Walk over ruddy-gold sands, across babbling coastal rivers and through wind-shaped dunes to the dramatic ruins of a 14th-century castle – welcome to Embleton Bay, one of Britain’s most beautiful beaches.
Looking towards mainland Scotland from Handa Island ©Jake Graham
Wrapped by brutish Atlantic swells and biting winds, this remote island off the west coast of Scotland makes for harsh living. But in spring, enduring these forces is one of north-west Europe’s largest seabird colonies.
On the western coast of the Scottish island of Mull, beneath the brooding volcanic massif of mighty Ben More, lies one of the wildest environments in the British Isles. A single-track road gives way to a logging track at the hamlet of Tiroran, navigating the southern side of the peninsula along Loch Scridain. The six-mile stretch of headland between here and the sea is known simply as ‘The Wilderness’.
From The Muckle overlooking Rough Island and Rough Firth ©Simon Whaley
Explore Dumfries and Galloway’s blooming Rough Firth, a Scottish inlet dotted with tidal islands, gorse-clad hills and woodlands brimming with the sweet scent of bluebells in this four-mile walk.
South Stack, Anglesey
South Stack, Anglesey ©Alamy
Take to the cliffs of north-west Wales, a dramatic coastline where great northern divers surf wild waves and Arctic skuas bravely soar.
- 8.2km / 5 miles
- 3 miles
Route and map
Ramsey Island, Pembrokeshire
Ramsey Island Ramsey lies just a mile from the St. David’s peninsula ©Geograph
St. Justinian the hermit sought sanctuary on Ramsey Island in the 6th Century and, if it’s peaceful solitude you’re searching for, then this secluded outcrop is still the perfect place for a day’s retreat.
landscape of Skomer Island, a small island along the coast of Wales; Skomer, United Kingdom
A protected National Nature Reserve since 1959, Skomer Island is one of the most important wildlife sites in Europe. In one day you can see puffins, grey seals, rare wild flowers, stunning views and much more.
Marloes Peninsula, Pembrokeshire
Rainbow above Wooltack Point on the Deer Park in Pembrokeshire ©Drew Buckley
One of the finest stretches on the Pembrokeshire coastline, the Marloes Peninsula takes in a long sandy beach, dramatic rock formations and clifftops of wildflowers. Charismatic choughs whirl through the air, kestrels hover and, out at sea, grey seals and porpoises play alongside diving gannets.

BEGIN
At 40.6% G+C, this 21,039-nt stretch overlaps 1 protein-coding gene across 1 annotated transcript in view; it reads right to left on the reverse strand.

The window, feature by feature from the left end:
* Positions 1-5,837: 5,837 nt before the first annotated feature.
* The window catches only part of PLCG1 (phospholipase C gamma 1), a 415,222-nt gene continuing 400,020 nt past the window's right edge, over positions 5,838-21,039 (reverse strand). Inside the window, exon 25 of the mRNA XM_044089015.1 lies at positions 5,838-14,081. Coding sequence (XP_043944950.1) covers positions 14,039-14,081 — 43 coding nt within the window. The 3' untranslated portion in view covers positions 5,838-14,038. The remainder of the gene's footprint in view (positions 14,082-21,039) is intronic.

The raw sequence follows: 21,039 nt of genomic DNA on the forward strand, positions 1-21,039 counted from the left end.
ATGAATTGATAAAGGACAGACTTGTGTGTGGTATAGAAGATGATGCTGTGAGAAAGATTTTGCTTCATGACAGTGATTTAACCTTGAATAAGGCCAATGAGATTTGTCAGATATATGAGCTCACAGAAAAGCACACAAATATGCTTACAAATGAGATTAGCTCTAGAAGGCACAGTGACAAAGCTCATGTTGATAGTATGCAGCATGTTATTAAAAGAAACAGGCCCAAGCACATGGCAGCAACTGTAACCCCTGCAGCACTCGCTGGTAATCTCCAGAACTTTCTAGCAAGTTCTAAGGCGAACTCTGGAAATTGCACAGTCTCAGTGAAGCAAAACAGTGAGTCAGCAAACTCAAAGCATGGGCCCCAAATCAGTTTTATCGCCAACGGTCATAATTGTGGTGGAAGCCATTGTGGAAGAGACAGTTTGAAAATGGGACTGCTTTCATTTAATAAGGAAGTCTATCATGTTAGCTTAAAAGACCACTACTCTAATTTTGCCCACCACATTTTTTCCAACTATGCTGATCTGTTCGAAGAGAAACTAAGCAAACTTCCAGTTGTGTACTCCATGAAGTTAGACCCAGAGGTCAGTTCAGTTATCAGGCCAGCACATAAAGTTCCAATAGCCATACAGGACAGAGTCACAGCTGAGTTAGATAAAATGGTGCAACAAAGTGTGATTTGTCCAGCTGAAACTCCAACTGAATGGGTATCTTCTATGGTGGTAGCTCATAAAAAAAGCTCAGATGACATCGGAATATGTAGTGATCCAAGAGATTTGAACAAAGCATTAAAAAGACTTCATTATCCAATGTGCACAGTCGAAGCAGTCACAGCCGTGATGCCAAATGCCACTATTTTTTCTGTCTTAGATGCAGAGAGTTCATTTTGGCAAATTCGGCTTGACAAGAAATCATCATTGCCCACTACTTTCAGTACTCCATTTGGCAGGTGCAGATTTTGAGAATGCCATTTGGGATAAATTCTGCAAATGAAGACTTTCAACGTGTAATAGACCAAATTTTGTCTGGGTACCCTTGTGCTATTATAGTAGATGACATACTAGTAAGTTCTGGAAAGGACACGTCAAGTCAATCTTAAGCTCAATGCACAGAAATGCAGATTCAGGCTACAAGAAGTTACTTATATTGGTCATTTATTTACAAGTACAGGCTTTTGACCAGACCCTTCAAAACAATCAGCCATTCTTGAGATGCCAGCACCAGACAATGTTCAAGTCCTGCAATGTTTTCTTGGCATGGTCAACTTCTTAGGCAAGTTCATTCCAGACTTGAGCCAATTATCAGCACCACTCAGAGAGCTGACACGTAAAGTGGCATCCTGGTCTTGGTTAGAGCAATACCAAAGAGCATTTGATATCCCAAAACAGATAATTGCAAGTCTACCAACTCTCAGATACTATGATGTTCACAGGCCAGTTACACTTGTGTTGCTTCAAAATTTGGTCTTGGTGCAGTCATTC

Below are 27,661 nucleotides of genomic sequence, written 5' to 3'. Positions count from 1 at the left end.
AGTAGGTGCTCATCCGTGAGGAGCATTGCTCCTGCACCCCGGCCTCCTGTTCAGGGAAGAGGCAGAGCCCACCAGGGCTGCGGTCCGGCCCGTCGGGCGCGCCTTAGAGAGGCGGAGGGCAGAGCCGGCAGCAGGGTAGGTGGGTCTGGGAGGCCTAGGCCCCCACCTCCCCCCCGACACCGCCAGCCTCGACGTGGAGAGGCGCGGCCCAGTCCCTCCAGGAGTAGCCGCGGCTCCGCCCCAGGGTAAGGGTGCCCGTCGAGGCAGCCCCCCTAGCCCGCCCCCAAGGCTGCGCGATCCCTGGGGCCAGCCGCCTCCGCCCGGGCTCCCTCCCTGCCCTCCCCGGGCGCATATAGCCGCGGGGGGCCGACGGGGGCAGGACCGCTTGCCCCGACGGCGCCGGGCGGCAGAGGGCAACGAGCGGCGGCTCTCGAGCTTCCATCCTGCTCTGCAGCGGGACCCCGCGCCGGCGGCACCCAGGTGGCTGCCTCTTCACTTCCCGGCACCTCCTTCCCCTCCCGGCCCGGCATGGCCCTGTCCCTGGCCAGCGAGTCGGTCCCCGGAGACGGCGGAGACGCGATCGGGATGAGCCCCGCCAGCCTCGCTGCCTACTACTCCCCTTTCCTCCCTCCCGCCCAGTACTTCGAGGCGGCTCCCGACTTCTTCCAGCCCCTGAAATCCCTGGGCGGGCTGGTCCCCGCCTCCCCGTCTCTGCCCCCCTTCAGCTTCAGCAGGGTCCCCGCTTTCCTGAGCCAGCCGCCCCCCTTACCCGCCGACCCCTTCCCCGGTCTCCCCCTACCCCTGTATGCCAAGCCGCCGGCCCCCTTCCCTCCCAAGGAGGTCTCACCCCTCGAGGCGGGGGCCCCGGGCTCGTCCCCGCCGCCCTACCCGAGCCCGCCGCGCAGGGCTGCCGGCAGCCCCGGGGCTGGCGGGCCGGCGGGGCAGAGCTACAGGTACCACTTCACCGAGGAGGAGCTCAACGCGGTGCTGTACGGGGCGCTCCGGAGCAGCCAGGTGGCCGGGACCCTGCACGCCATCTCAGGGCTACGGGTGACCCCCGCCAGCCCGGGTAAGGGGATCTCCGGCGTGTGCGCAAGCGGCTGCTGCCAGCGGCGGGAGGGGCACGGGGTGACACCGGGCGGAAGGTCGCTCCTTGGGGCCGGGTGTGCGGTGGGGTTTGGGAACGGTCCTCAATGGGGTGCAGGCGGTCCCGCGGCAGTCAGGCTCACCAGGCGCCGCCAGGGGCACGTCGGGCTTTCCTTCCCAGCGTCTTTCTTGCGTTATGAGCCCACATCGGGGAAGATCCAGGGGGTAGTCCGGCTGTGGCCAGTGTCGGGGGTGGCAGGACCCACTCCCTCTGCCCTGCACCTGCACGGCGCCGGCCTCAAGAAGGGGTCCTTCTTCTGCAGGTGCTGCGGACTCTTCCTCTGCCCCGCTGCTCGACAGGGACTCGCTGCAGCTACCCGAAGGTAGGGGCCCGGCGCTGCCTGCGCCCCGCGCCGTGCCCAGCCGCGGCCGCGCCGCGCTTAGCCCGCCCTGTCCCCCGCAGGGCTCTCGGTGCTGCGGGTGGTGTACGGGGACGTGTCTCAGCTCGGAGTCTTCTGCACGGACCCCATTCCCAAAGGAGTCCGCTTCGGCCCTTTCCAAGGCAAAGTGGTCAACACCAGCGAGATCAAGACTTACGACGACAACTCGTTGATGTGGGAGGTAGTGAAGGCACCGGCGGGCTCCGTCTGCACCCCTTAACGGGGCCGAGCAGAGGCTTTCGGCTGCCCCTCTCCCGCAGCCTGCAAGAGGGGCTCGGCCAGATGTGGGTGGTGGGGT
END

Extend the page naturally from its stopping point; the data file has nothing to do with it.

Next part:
Tenby, Wales ©Alamy
Perched on the western fringes of Carmarthen Bay, the charming seaside towns of Tenby and Saundersfoot are designated conservation areas that offer superb Blue Flag beaches and picturesque harbours. Take a hike along the coast and then return inland with our 8 mile walking route.
Cwm Nash and Traeth Mawr, Glamorgan
Nash Point and Glamorgan Heritage Coast, Wales ©Alamy
The Glamorgan Coast is just a short drive from the largest city in Wales, yet despite its proximity to the urban world, few landscapes exude such a profound sense of wilderness.
The Causeway Coast, County Antrim
The ruins of the Dunluce Castle on the Causeway Coast, Northern Ireland ©Alamy
The undeniably impressive Giant’s Causeway is Northern Ireland’s most popular tourist attraction. But step off the beaten track and you’ll be able to marvel at this coast’s geology, myths and breathtaking views in virtual solitude
Carrick-a-Rede, County Antrim
Carrick-a-Rede Rope Bridge is a famous rope bridge near Ballintoy in County Antrim ©Alamy
Step across a swinging rope bridge high above the Atlantic and on to a rocky offshore island, once a salmon fishery. In spring and summer, the walk down to the beach offers visitors the chance to see a range of unique flora and fauna – don’t forget your camera